A civil partnership is a legal union between two people which gives them similar rights and responsibilities to married couples. Originally introduced in 2004 to allow same sex couples to register their relationship legally, the civil partnership was extended in 2018 to include heterosexual couples.
Unlike a conventional marriage, there are no religious connotations attached to civil partnerships and the ceremony takes place in front of a registrar without the exchanging of any vows. Some couples see marriage as an outdated, patriarchal institution compared with a civil partnership meaning that they prefer the more equal ethos which they convey.
Couples in civil partnerships have the same rights as married couples. The process for dissolution of a civil partnership is also very similar to the process for a divorce, except that adultery cannot be relied upon as one of the grounds.
Civil partnership UK
As with divorce proceedings, dissolving a civil partnership is done by a court. We can provide you with information about obtaining a dissolution of a civil partnership in England & Wales. However, obtaining a dissolution in Scotland or in Northern Ireland is different from England & Wales. We will refer you to expert lawyers in those jurisdictions if necessary.
Before you apply to dissolve your civil partnership
Before you can apply to dissolve your civil partnership in England & Wales, you must have been in your civil partnership for at least a year.
You will need your original civil partnership certificate or a certified copy as this will be lodged at court when the process is started.
There are also certain jurisdictional requirements as to habitual residence and/or domicile. If you think this may be an issue, please read our “Forum Choice” page.
Current grounds for dissolution of civil partnership
Currently, the law only provides one basis for dissolution of a civil partnership, as for a divorce, namely that the civil partnership “has broken down irretrievably”. There is no such thing as ‘irreconcilable differences’ under English law.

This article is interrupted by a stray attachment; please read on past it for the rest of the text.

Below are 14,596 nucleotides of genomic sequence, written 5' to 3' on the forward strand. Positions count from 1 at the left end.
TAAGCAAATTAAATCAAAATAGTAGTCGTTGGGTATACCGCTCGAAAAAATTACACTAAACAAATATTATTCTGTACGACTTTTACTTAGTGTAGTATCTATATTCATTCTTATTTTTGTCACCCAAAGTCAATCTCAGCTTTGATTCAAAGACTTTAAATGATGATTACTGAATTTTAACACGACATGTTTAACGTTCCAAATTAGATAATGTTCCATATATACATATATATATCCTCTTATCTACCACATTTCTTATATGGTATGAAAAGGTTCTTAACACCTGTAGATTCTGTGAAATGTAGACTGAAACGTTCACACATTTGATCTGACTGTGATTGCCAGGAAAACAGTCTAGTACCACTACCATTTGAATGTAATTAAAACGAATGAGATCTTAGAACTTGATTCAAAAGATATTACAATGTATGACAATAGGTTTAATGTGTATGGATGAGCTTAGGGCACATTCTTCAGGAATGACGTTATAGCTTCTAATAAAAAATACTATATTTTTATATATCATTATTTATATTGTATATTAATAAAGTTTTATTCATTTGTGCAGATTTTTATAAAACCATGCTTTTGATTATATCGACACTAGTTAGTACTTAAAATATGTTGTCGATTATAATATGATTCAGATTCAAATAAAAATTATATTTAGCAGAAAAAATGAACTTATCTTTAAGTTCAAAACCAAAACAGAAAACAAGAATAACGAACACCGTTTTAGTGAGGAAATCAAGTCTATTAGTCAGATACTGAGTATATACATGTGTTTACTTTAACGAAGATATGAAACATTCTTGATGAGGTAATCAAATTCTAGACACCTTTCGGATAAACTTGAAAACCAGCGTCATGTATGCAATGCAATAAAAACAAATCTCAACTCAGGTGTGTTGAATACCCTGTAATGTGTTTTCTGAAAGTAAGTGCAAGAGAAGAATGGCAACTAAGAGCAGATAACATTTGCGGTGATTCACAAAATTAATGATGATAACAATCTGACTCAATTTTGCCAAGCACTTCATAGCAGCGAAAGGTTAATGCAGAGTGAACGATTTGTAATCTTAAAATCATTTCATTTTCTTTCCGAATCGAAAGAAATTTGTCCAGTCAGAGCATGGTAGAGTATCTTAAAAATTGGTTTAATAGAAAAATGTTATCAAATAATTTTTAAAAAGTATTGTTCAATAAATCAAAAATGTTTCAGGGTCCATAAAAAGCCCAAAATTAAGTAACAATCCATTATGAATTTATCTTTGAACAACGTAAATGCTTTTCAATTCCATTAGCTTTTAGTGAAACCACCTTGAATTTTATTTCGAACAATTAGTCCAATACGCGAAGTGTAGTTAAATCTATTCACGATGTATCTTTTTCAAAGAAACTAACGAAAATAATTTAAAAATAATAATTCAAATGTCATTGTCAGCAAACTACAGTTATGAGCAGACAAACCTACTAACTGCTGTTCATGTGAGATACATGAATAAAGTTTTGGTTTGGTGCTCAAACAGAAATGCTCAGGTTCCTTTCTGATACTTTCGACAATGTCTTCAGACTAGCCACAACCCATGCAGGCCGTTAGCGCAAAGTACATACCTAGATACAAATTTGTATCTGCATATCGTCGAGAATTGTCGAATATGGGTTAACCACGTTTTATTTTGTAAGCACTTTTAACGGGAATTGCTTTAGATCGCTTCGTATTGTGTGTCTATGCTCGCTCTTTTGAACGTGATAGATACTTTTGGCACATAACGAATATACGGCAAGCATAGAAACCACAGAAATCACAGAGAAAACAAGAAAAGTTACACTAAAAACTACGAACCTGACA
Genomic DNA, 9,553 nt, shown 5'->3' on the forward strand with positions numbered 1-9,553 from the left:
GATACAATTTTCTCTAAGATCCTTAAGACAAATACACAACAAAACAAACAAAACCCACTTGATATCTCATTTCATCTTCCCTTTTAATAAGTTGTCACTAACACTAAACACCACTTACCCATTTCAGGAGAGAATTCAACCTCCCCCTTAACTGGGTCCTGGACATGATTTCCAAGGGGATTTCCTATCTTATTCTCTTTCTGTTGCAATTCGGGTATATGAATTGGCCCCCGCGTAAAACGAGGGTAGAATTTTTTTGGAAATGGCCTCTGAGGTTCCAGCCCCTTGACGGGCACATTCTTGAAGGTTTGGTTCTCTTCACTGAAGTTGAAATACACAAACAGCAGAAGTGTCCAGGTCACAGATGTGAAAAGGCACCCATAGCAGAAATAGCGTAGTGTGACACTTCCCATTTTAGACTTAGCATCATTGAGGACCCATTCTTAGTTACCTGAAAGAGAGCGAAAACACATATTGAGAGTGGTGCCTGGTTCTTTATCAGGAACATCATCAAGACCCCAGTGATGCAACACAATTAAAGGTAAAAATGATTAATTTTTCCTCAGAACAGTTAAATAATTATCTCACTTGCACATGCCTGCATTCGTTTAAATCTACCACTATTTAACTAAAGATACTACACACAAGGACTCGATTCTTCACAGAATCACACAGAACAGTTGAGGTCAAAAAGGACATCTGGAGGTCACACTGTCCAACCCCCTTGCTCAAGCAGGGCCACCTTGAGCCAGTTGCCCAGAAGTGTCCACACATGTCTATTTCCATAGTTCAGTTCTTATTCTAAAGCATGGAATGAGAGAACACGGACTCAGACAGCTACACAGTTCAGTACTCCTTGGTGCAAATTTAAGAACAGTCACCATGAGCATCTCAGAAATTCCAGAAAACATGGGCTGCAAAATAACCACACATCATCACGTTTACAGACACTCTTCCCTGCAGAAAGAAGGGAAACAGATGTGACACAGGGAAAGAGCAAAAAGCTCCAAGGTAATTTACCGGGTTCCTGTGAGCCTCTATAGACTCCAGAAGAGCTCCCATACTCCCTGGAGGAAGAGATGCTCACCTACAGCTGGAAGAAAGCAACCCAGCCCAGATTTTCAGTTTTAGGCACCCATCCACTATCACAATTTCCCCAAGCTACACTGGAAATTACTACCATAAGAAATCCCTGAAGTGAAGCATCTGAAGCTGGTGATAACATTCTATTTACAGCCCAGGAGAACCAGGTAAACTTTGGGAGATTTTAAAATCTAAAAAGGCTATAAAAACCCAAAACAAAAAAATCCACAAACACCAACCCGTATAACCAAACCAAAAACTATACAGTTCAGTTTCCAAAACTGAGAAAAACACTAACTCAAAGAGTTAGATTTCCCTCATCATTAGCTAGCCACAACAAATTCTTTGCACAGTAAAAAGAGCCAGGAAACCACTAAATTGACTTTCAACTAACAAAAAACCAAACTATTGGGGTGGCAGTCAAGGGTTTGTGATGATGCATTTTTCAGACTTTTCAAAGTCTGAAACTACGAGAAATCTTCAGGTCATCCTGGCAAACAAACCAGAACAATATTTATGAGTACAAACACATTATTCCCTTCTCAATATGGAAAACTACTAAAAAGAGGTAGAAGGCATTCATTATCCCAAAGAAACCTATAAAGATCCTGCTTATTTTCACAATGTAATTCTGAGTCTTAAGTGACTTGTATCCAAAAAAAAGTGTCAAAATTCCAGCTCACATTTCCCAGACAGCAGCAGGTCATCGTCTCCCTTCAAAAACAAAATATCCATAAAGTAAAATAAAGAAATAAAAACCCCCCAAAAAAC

As of 6 April 2022 there is no longer a need to rely on one of the following ‘facts’; that
- your civil partner has behaved in such a way that you cannot reasonably be expected to live with them (unreasonable behaviour);
- your civil partner has deserted you for a continuous period of at least two years immediately preceding the presentation of the dissolution petition (desertion);
- you have lived apart for a continuous period of at least two years immediately preceding the presentation of the dissolution petition and your civil partner consents to the dissolution being granted (2 years separation by consent);
- you have lived apart for a continuous period of at least five years immediately preceding the presentation of the dissolution petition (5 years separation).
Now all you need to do is provide a statement (in practical terms tick a box) to state the marriage has broken down irretrievably.
Preparation of the dissolution of civil partnership papers
Whilst it is possible to apply for a dissolution online, on a “do-it-yourself” basis, obtaining advice from a specialist family law practice will ensure that the dissolution application and other documents are properly completed.
The clerks at the court can help, but they cannot give you legal advice on your rights nor on how to complete the civil partnership dissolution documents. Problems can arise if the forms are incorrectly completed.